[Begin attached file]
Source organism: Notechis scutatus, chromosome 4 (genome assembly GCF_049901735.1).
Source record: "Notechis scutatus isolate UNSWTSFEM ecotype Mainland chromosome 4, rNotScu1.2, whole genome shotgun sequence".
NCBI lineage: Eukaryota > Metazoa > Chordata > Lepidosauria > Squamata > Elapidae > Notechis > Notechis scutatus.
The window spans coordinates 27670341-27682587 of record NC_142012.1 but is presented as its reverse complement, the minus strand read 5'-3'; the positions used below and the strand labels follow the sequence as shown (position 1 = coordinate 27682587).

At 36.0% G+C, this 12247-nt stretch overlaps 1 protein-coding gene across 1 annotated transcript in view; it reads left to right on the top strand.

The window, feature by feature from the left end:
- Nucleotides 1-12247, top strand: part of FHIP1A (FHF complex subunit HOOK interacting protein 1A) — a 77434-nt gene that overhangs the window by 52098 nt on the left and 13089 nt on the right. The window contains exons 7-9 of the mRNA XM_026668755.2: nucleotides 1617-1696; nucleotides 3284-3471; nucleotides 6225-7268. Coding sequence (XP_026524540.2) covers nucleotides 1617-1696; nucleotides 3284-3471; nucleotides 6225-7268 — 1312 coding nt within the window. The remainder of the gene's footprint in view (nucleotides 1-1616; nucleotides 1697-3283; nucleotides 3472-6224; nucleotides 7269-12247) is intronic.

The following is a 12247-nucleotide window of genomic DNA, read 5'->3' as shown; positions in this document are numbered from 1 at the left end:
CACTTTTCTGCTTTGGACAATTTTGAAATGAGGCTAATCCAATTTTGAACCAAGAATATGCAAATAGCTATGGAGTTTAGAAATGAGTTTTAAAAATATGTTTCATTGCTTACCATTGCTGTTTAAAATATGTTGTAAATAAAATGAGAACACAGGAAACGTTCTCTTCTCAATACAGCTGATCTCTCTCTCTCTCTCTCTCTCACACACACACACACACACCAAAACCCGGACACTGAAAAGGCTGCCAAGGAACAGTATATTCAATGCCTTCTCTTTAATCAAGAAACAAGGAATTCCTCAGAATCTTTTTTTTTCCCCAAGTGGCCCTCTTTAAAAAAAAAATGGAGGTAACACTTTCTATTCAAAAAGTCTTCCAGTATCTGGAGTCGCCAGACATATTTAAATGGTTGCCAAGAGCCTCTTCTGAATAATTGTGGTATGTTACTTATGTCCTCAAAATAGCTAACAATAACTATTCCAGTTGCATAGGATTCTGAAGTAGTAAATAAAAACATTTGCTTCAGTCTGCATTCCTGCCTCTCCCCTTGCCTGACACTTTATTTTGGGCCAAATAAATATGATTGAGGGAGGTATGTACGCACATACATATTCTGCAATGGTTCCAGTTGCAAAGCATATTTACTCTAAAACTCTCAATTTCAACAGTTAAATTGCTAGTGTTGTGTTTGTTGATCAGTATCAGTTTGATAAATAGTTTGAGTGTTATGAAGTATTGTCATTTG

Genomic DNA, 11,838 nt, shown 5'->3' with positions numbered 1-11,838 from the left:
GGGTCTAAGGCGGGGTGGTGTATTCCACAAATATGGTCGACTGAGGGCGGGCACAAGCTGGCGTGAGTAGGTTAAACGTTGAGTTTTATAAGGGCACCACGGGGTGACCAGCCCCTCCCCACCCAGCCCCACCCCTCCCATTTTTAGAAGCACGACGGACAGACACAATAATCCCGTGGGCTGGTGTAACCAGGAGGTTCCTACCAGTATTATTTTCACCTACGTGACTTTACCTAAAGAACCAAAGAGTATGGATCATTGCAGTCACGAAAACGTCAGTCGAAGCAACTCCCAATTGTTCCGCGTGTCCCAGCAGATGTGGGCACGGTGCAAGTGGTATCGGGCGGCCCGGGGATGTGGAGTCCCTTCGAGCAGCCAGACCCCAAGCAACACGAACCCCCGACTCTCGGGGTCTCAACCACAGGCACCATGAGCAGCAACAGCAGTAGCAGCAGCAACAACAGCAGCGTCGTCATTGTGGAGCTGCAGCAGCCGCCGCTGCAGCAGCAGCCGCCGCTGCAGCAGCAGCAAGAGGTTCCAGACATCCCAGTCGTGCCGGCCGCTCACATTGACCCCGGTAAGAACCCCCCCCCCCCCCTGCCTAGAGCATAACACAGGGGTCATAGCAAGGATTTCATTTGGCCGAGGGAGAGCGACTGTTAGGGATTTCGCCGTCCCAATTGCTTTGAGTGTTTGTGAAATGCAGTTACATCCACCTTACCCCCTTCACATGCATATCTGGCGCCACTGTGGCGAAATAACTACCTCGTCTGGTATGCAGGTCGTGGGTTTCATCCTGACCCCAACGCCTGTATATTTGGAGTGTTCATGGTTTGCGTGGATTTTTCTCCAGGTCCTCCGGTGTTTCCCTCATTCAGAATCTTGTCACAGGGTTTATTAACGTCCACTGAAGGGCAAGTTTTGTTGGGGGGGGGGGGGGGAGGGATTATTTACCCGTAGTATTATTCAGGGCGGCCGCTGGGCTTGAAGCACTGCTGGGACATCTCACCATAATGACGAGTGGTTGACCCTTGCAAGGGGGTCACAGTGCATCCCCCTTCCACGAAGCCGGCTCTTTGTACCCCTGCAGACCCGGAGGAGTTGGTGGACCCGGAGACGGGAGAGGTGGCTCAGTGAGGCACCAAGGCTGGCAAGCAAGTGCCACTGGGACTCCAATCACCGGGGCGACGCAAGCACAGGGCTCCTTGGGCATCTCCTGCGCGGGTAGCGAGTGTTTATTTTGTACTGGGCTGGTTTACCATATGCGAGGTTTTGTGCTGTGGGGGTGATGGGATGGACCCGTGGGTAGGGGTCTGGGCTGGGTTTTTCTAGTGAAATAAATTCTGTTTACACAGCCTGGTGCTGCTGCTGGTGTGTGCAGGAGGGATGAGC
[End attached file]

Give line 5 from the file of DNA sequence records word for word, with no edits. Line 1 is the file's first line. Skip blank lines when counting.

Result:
At 36.0% G+C, this 12247-nt stretch overlaps 1 protein-coding gene across 1 annotated transcript in view; it reads left to right on the top strand.